Set up a router or default gateway with Redhat 9.0

From LQWiki
Jump to: navigation, search

To Set up Router/Default Gateway with Redhat 9.0 you need to download a few things:

  • Redhat 9.0 distro disks one, two and three: linuxiso.org. You then need to burn these disks as images. I use Nero 6.0 to do this. You can find a demo of Nero 6.0 at Nero’s web-site. nero.com
  • Firestarter - Easy setup firewall and NAT setup :[1]. Then select a mirror from that page that’s closest to you.
  • Dhcp-3.0pl2 this is the DHCP server that you will config to give out IP’s to your lan network : [2]

Configuring setup

During setup you’ll need to set eth0 as assign by dhcp and start at startup but eth1 you’ll just click start at startup. You then go down to the manual setting for the NIC card setup as 10.0.0.1 netmask will be set when you hit enter to go down to the next line. Then put default the gateway as 10.0.0.1 and leave DNS and everything below that blank.

Once you are done installing Redhat 9.0 on your machine you must install the various programs above and create some files.

Then you must untar dhcp by doing this in a terminal

# tar xzvf dhcp-3.0pl2.tar.gz 

then cd into dhcp-3.0pl2 directory that is created. Type in ./configure then make then make install you now need to get out of the dhcp-3.0pl2 directory by typing this

# cd .. 

Dhcpd

now you should be in a prompt with

root@localhost root# 

Now you need to make a few files. You do this by the touch command in your terminal.

# touch /etc/dhcpd.conf 

you then need to make a directory. You do this by using the mkdir command in your terminal

# mkdir /var/state/dhcp 

you then make a text file in this directory while still in root

# touch /var/state/dhcp/dhcpd.leases 

Now you must configure your /etc/dhcpd.conf file. Using nano:

# nano /etc/dhcpd.conf 

(here nano is used as an editor but any other available editor like vi, emacs will do equally well). An example of a /etc/dhcpd.conf file would be this (class A network):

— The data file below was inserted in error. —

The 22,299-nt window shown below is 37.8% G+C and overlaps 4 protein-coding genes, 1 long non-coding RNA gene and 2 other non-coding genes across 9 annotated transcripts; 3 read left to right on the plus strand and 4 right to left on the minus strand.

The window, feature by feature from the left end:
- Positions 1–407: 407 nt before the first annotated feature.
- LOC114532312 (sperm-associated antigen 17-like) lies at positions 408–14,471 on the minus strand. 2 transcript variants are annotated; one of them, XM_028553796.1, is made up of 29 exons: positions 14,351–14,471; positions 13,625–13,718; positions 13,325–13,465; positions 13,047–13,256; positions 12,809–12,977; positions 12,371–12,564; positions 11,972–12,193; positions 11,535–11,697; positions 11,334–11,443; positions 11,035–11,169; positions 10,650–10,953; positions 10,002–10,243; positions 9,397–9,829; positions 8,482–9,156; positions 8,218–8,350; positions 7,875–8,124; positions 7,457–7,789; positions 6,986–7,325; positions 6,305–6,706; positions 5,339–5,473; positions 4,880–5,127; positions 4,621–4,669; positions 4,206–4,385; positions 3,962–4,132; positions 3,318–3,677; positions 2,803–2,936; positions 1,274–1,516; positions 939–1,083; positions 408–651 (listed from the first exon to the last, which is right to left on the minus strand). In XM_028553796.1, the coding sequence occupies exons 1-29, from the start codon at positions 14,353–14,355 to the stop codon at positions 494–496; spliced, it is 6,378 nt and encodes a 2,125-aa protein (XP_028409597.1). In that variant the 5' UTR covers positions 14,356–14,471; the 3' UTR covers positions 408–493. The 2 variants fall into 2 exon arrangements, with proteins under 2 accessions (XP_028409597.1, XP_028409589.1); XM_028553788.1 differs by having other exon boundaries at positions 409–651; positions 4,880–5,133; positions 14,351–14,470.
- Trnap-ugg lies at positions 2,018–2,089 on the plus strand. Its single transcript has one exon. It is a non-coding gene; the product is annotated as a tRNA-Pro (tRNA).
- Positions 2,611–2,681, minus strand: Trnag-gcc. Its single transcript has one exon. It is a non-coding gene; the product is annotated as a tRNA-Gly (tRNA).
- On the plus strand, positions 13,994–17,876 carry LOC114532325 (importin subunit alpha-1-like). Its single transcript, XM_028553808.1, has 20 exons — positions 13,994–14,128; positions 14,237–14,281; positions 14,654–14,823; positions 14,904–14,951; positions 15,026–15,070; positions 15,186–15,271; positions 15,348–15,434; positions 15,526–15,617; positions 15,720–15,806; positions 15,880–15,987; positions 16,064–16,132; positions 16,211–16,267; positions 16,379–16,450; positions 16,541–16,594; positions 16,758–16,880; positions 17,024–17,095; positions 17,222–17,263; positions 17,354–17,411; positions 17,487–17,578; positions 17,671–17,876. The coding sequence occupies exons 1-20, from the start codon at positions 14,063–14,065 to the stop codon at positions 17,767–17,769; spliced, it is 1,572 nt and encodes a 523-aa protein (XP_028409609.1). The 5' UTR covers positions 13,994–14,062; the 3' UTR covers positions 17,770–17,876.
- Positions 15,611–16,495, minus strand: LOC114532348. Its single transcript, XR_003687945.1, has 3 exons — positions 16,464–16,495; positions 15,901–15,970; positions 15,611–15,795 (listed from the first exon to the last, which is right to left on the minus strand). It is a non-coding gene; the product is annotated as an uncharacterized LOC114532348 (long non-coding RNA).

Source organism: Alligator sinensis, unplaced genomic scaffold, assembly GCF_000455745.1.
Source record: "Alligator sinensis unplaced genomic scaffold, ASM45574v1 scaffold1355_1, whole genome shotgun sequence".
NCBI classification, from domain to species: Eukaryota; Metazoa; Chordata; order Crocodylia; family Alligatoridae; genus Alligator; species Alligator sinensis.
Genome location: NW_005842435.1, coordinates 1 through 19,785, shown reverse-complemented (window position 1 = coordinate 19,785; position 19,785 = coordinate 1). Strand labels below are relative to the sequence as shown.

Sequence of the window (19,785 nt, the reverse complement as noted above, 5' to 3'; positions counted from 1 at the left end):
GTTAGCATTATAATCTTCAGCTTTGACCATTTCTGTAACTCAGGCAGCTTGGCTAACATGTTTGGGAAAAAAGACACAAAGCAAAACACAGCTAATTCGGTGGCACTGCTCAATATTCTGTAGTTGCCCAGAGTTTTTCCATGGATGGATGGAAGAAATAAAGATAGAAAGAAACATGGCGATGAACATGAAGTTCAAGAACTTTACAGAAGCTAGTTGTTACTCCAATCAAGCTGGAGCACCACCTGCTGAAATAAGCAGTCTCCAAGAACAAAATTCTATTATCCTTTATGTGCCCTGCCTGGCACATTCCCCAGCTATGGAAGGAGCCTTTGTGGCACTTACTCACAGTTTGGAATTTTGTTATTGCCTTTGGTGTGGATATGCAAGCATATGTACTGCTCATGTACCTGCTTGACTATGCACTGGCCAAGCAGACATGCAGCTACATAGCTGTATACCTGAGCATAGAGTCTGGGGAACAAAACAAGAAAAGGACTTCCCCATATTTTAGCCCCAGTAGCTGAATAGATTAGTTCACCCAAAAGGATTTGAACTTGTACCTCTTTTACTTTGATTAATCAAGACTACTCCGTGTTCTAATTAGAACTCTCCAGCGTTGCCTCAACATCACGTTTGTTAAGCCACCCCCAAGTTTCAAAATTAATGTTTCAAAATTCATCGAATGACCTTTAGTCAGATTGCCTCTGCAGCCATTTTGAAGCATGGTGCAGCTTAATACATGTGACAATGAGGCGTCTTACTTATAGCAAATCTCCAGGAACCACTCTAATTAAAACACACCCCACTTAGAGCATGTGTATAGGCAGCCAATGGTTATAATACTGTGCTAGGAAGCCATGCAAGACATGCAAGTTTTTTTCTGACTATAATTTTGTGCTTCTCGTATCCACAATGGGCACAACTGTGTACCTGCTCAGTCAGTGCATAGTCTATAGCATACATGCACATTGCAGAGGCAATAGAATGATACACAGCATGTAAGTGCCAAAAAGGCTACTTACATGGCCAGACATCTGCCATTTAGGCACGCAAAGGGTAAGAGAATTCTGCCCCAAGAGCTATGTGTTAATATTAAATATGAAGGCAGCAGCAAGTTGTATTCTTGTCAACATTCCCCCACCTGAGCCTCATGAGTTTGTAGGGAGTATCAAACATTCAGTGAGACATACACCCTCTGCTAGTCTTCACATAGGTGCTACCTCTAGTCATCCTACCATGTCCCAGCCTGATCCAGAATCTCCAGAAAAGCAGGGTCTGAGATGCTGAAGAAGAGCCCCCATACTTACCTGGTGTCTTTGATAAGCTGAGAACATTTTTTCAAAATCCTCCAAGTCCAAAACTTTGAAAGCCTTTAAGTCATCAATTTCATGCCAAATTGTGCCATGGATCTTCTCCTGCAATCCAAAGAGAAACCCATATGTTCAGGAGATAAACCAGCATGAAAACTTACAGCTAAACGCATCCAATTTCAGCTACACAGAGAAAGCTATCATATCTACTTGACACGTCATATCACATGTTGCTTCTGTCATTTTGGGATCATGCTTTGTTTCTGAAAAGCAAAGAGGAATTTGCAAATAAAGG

ddns-update-style interim; 
subnet 10.0.0.0 netmask 255.255.0.0 { 
  default-lease-time 63000; 
  max-lease-time 72000; 
  option routers 10.0.0.1; 
  option subnet-mask 255.255.0.0; 
  option [domain-name-servers] 
  range 10.0.0.2 10.0.0.253; 
} 

domain-name-servers are provider-dependant, use ip-address of router; if there are more than one dns server separate by a comma;

iptables

You now need to make the file /etc/sysconfig/iptables. You again use the touch command to do this.

# touch /etc/sysconfig/iptables 

Once you have created this file you need to go into it and place your iptables rules. Again edit the file and enter the following data (using nano):

# nano /etc/sysconfig/iptables 

An example of /etc/sysconfig/iptables is:

#iptables - configuration files for iptables in Red Hat Linux 8.0 
#This is appropriate for protecting a single workstation. 

#The script could be a lot more rigorous, e.g., only allow 
#selected outbound ports, rather than allowing all outbound 
#traffic, use REJECT rather than DROP, etc. However, the 
#goal of this script was to provide some protection for ports 
#while minimizing the number of checks made on each packet.  

#This file should be owned by user root, group root. 
#The permissions on this file should be set to 600. 

#Edit lines as necessary, then uncomment (remove hash mark) the 
#lines you wish to use. 

#Although every precaution has been taken in the preparation of this 
#file, the author assumes no responsibility for errors or omissions. 
#Neither is any liability assumed for damages resulting from the use of 
#the information contained herein. 

#m-woo@uiuc.edu 9 Jan 2003 

filter 
INPUT DROP [0:0] 
FORWARD DROP [0:0] 
OUTPUT DROP [0:0] 

#Drop all incoming fragments 
-A INPUT -i eth0 -f -j DROP 

#Drop outside packets with localhost address - anti-spoofing measure 
-A INPUT -s 10.0.0.1/255.0.0.0 -i ! lo -j DROP 

#Pass all locally-originating packets 
-A INPUT -i lo -j ACCEPT -A OUTPUT -o lo -j ACCEPT 

#Accept ICMP ping echo request packets 
#(this allows other people to ping your machine, among other things),